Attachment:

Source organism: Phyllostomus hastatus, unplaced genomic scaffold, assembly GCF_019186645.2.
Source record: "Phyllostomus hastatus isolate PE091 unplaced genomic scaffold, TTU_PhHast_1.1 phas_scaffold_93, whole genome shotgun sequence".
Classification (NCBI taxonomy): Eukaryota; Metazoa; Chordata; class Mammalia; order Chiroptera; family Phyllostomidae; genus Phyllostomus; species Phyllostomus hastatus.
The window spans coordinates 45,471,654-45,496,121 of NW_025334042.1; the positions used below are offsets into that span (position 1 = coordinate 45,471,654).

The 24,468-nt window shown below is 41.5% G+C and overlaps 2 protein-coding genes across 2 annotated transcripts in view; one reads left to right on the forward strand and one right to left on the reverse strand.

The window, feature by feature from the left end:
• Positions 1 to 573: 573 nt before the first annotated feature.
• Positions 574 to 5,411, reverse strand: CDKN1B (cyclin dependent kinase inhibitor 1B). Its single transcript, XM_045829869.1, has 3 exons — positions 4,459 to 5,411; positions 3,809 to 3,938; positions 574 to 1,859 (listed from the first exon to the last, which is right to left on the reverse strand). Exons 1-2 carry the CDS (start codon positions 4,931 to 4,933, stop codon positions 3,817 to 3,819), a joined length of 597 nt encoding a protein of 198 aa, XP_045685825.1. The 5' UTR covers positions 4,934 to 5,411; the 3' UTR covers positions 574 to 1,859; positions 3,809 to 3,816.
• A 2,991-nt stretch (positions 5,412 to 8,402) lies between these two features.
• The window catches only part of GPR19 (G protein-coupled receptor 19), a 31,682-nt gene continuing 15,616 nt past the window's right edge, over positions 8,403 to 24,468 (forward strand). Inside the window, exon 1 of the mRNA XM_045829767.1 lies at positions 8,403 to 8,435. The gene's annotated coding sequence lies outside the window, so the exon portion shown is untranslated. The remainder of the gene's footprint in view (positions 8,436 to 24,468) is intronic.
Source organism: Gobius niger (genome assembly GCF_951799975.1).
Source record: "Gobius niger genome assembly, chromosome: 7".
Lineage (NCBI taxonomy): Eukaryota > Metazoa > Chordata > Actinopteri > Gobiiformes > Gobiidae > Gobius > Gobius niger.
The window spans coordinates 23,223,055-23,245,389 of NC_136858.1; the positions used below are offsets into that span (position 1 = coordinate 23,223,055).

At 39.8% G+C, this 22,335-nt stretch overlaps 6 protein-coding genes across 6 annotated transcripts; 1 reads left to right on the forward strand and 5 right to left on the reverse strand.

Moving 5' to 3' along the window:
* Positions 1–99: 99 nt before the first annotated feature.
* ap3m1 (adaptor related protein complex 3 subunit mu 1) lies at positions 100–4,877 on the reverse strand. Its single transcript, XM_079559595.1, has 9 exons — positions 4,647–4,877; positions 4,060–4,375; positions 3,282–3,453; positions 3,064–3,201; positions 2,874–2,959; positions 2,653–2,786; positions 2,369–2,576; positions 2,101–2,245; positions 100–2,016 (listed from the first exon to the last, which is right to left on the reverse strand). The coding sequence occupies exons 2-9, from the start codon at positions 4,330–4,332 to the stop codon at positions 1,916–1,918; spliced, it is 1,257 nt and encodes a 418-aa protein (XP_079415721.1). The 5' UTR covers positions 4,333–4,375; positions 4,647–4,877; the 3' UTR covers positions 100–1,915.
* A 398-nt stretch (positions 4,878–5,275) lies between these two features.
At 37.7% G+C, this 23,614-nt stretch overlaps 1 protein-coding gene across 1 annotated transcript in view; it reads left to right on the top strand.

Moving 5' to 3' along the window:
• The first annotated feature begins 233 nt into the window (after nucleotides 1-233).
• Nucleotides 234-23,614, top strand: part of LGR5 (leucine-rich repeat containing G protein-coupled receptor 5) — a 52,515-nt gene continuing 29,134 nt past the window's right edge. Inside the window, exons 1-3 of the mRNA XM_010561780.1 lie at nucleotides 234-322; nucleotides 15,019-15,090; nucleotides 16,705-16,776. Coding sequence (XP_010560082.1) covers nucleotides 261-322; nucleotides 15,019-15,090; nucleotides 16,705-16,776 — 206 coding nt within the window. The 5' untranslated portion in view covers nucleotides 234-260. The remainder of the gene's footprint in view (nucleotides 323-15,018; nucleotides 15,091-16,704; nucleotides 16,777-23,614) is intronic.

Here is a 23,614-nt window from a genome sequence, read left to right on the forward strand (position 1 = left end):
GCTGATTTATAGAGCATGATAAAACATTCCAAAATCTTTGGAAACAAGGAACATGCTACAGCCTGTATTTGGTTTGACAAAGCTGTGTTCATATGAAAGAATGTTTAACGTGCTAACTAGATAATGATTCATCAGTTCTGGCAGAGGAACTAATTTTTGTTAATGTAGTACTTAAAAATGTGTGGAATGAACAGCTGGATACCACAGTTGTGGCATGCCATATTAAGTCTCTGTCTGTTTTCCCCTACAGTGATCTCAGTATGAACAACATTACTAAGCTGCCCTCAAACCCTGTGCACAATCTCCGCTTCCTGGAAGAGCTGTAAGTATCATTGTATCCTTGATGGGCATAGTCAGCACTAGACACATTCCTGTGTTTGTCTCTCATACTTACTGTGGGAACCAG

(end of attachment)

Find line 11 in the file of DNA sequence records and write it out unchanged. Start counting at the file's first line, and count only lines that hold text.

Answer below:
Source organism: Gobius niger (genome assembly GCF_951799975.1).